Plant This: Evergreen sumac


Is your garden winter-dreary, lacking in greenery after the latest sub-freezing blast? Or is your tired, old red-tip photinia hedge finally succumbing to photinia fungal disease? If so, take a look at evergreen sumac (Rhus virens), a small tree or large shrub native to the drylands of central Texas, New Mexico, and northern Mexico.


As the photo above illustrates, “evergreen” is a bit of a misnomer. In full sun its leaves turn a burnished red in winter (in shade it remains green). Also, it’s not a true evergreen since, like live oak and Texas persimmon, it drops and immediately replaces its leaves in late winter. Mere technicalities! Evergreen sumac is a fine screening plant, one that provides year-round greenery whether you’re growing it in full sun or shade.

I took the photos above at the Wildflower Center last weekend (late January). The closer view reveals furry, red berries — a late-winter smorgasbord for birds.


This one, peeking between two live oak trunks, is growing in my garden in dappled shade. Lacking bright sunlight, it never blushes coppery red, but that’s OK. When winter’s tans and grays start to feel dull, evergreen sumac is still pleasantly green. I took this photo in early fall (late September), when clusters of creamy white flower buds appeared amid the shiny leaves.


In another week, when the small flowers opened, the shrub was buzzing with eager honeybees. This is an excellent pollinator plant.


Evergreen sumac is native to dry hillsides, so be sure it has good drainage. Rocky soil? No problem. Heavy, clay soil? Hmm. Try it where you have terracing or a slope so that water can drain away during our occasional flooding rains. Plant it throughout the winter, but do remember to water deeply every couple of weeks throughout that first summer to get it established.

Expect evergreen sumac to grow 8 to 12 feet tall and wide. It can be pruned up tree-form to reveal its gray, scaly bark or left shrubby and loose. But keep in mind that it grows quite slowly, so prepare to be patient or buy a larger plant for immediate impact.

Note: My Plant This posts are written primarily for gardeners in central Texas. The plants I recommend are ones I’ve grown myself and have direct experience with. I wish I could provide more information about how these plants might perform in other parts of the country, but gardening knowledge is local. Consider checking your local online gardening forums to see if a particular plant might work in your region.

All material © 2006-2014 by Pam Penick for Digging. Unauthorized reproduction prohibited.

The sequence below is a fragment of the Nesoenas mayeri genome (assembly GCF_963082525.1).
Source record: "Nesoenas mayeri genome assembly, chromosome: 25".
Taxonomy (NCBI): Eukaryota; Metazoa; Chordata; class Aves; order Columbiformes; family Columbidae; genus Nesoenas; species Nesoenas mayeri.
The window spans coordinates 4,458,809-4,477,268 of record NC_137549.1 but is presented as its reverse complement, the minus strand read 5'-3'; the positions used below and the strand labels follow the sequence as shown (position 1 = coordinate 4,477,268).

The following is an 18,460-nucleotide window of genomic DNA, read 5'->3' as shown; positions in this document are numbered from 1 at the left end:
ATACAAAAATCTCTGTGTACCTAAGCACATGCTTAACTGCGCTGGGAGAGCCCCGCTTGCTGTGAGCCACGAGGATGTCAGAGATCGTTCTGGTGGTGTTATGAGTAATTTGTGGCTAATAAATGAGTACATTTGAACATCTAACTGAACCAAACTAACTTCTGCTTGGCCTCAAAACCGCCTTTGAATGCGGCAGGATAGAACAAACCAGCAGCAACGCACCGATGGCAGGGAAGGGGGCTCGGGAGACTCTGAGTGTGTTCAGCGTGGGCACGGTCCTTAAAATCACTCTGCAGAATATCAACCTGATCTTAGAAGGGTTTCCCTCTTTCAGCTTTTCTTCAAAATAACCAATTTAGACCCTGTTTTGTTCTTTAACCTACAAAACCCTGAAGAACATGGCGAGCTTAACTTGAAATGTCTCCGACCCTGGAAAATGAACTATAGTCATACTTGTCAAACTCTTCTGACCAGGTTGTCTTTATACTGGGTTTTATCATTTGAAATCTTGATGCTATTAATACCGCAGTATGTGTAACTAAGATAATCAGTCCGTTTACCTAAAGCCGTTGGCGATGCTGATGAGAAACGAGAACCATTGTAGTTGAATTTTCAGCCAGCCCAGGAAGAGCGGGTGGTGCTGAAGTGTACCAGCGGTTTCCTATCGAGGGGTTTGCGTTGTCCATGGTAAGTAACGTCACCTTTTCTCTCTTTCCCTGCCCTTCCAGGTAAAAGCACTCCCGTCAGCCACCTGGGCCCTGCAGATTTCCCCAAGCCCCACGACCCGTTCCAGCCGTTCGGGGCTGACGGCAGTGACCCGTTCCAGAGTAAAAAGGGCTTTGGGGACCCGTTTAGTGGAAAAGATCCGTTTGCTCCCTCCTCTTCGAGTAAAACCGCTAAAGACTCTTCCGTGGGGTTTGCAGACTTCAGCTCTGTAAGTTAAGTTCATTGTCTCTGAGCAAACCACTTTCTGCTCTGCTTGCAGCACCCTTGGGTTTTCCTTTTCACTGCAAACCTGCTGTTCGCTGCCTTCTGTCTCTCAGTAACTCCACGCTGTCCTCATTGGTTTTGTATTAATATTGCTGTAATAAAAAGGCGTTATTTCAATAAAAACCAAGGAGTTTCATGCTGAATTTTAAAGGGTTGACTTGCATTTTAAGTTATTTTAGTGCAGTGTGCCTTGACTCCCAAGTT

8 Responses

  1. Shirley says:

    Good choice for Plant This. We added two of these great native shrubs along the edge of our woods recently and look forward to seeing them grow up like those you show in the post. Looks like we should add a few in a sunnier spot soon.

  2. Bob Pool says:

    I dug up and transplanted about a dozen through the years with only one surviving and am so glad I have it. I dug it up when it was only 6″ high and the roots were already 18″ long. It is now,12 years later, about 30″ tall. Very slow growing so buying one already of good stature would be best. I really like the shiny, reflective leaves when the light is right. It’s a great addition to the garden for sure.

    • Pam/Digging says:

      Thanks for sharing this, Bob. Slow-growing native plants, as your experience illustrates, are often busily growing an extensive network of roots, which enables them to survive drought. As you say, buying a potted specimen of good size from a local nursery ensures that you can enjoy evergreen sumac without having to wait 20 years! —Pam

  3. Ragna says:

    I love this plant and have several, but none in full sun. Thanks for the photos showing what I’m missing!

    I’d like to reinterate that Evergreen sumacs do not seem to transplant well. On two different occasions I tried to relocate nursery bought plants growing in my yard and both times, in spite of carefully digging out a good root ball and cutting them back, they didn’t make it. So be advised to plant it where it is to stay.

    • Pam/Digging says:

      Ragna, I so appreciate your comment. Hearing that your experience matches Bob’s is convincing that evergreen sumacs do not transplant well. Too bad the nursery tags don’t usually mention this kind of detail: plant it and leave it alone! —Pam

  4. Rebecca says:

    Hi Pam,

    My HEB Plus in Kyle has the Evergreen Sumac on clearance. I knew one of my Austin Garden Bloggers would have some information on it. Thanks for the post. Sounds like just what I need. I will be going by HEB today to pick some up.

    Rebecca

  5. [...] red berries adorn evergreen sumac December 8th, 2014 Every year I renew my fan-club membership for evergreen sumac (Rhus virens), a fine native shrub or small tree. What’s not to love? It sports handsome, [...]

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